C5 Wheel-And-Tire Upgrade - New Shoes

We Enhance The Appearance And Performance Of Our C5 With A Wheel-And-Tire Upgrade

James Berry Mar 1, 2009 0 Comment(s)
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After damaging our project C5's wheels in an off-road excursion a few months back, we embarked on a search for a new wheel/tire combo that would improve adhesion while also lending the car a modern, custom look. While we liked the styling of the stock early-C6 wheels, differences in rear offset--79 mm on the C6 wheel, versus 63 mm on the C5 rim--ruled out the possibility of a direct bolt-on. And with all of the performance modifications we've made to the car, spacers didn't seem like a viable option. For help, we contacted our friends at Mid America Motorworks. They suggested a reproduction version of the C6 wheel that would bolt directly onto our C5.

We chose an 18x8.5-inch wheel with a 57mm offset (PN 634-068) for the front, and an 18x10.5-inch unit with a 64mm offset (PN 634-070) for the rear. The wheels are sold in pairs, with the fronts retailing for $499.99 and the rears going for $529.99. Don't let the "reproduction" label fool you: These are high-quality units made from 356 aluminum alloy and constructed with a counter-pressure casting method for maximum strength. Each casting is then CNC-machine-finished, pressure tested, and inspected for lateral runout.

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The reproduction C6 wheels from Mid America Motorworks came well packaged and included a new set of lug nuts.

With our wheels picked out, it was time to choose a new set of tires. But before we tell you which set of rubber we settled on, let's take a moment to cover the numerous safety and performance features we considered as part of our selection process. These included size, type, speed rating, treadwear, and load capacity. Most of this information is found in an alphanumeric code on the sidewall of the tire. Let's decipher these letters and numbers, using the P245/40ZR18 93W code found on our new front tires as a sample.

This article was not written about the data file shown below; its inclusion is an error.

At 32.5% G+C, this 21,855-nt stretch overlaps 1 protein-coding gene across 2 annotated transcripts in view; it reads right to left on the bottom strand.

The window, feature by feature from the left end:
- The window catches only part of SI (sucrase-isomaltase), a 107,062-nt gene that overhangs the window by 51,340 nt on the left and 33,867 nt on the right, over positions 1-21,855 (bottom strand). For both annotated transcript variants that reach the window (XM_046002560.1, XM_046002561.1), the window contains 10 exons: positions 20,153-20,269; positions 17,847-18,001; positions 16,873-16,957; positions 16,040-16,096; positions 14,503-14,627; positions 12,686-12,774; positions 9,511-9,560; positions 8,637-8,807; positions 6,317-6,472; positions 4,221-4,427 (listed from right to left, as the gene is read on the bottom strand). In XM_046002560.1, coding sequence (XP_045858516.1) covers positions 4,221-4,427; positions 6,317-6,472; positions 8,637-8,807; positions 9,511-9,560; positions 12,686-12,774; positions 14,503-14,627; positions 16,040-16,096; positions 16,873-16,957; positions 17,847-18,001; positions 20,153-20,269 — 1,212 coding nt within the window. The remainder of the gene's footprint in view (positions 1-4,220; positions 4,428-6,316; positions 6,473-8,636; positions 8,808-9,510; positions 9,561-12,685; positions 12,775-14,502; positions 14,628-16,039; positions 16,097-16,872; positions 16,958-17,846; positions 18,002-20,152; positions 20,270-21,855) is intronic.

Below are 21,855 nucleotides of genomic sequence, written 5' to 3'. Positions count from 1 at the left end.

Deciphering Tire Codes
* The P designation indicates this tire is for a passenger car. Other codes include LT (light truck), ST (special trailer), and T (temporary use, such as a space-saver tire).
* The 245 indicates the overall width of the tire in millimeters and is measured from sidewall edge to sidewall edge.
* The 40 represents the aspect ratio, which is the percentage of the sidewall height to the tire's overall width. Tires with lower aspect ratios typically have shorter sidewalls.
* The Z code indicates the tire's speed rating (see chart), while the R refers to its radial construction. Other construction codes include B for bias belt and D for diagonal.
* The 18 represents the wheel diameter, in inches, that the tire will fit.
* The 93 represents the load rating, or the amount of weight a tire can safely carry. Most passenger-car tires have a load rating of between 65 and 109.

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